During December 2010, we in the UK have seen some of the lowest temperatures ever recorded, combined with the early snow fall in late November, these have been challenging times. Daytime temperatures remained in sub-zero for many days on end. No doubt all the householders are braced for their power companies sending out those bills and horrible “we need to increase your direct debit” letters. I visited the local diy store and noticed loads of people buying loft insulation rolls, which to me is a little like shutting the gate after the horse has bolted. But nevertheless, at least they have recognised a problem and are prepared to spend now. It got me thinking about whether this extended and extra-ordinary cold snap would effect people’s perceptions of energy conservation in a domestic environment, their homes.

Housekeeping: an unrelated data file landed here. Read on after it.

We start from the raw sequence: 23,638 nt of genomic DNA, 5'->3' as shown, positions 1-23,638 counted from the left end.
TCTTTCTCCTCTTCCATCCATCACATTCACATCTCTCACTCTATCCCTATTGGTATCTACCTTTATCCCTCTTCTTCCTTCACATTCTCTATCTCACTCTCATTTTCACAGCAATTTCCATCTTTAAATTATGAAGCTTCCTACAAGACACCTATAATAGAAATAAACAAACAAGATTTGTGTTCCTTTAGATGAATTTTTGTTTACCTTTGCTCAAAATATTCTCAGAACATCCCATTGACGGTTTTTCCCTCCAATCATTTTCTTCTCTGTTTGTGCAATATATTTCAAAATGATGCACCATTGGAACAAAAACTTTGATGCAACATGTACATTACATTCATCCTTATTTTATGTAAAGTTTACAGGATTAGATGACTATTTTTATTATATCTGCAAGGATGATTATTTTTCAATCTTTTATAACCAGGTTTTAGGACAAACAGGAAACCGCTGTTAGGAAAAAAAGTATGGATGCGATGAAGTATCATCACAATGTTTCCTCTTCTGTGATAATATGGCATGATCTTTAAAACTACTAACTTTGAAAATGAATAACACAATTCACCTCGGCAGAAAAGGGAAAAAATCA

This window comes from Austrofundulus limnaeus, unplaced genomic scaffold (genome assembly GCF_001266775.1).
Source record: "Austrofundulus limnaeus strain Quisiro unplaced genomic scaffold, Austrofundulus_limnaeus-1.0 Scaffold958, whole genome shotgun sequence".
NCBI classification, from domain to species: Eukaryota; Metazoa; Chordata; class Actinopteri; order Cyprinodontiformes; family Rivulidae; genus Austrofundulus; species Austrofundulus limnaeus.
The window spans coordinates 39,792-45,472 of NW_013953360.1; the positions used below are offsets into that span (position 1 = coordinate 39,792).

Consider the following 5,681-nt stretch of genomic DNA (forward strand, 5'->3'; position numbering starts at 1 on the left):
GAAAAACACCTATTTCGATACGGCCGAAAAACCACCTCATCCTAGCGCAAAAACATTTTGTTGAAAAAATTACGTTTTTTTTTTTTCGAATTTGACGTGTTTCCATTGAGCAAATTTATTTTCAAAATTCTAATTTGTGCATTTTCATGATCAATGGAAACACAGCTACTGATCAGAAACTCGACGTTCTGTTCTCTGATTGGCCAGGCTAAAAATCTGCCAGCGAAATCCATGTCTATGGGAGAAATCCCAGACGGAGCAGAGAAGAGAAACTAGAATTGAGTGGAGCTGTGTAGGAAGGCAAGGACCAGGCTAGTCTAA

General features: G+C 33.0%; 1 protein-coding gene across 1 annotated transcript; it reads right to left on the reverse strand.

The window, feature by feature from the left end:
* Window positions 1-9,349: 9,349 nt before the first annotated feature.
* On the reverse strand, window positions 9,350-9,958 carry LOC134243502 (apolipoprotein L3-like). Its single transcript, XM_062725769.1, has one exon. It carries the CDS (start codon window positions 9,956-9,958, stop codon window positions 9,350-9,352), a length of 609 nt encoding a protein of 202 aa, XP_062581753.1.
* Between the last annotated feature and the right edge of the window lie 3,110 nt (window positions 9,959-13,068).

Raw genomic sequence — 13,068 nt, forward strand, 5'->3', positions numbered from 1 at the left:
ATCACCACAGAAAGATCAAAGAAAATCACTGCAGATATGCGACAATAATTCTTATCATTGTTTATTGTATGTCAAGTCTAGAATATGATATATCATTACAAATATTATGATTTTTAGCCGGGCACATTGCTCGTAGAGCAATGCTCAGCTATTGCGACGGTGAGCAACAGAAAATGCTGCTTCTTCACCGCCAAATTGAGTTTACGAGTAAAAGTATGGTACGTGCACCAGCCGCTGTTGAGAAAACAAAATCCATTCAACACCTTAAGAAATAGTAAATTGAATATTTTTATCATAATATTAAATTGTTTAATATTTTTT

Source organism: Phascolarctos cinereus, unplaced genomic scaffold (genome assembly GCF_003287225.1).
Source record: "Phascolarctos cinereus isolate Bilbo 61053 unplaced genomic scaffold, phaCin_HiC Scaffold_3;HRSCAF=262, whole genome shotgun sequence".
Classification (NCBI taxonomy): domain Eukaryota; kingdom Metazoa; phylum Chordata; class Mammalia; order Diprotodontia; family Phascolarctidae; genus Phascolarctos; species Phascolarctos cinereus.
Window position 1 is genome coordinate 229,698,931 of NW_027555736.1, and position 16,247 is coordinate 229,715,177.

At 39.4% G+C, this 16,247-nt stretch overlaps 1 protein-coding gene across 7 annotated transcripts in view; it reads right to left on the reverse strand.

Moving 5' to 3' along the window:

As you can see from the image, the windows are one of the smallest areas, and providing the curtains are closed at nightfall, this can be very small indeed. The uPVC window companies have for a long time used the energy saving benefits to sell their products. Whereas the real savings are made by loft insulation and filling cavities between the walls.
Top tip: Get the cavity filled with either pearls or fibre and make sure you have the plenty of loft insulation.
Minimising drafts too can be easily solved and keeping internal doors closed to prevent the least used rooms from being heated unnecessarily. Also, this means that smaller areas can be heated more effectively.
Other things to consider are: Boiler services, air moisture and TRV’s on radiators. Topics I hope to cover soon.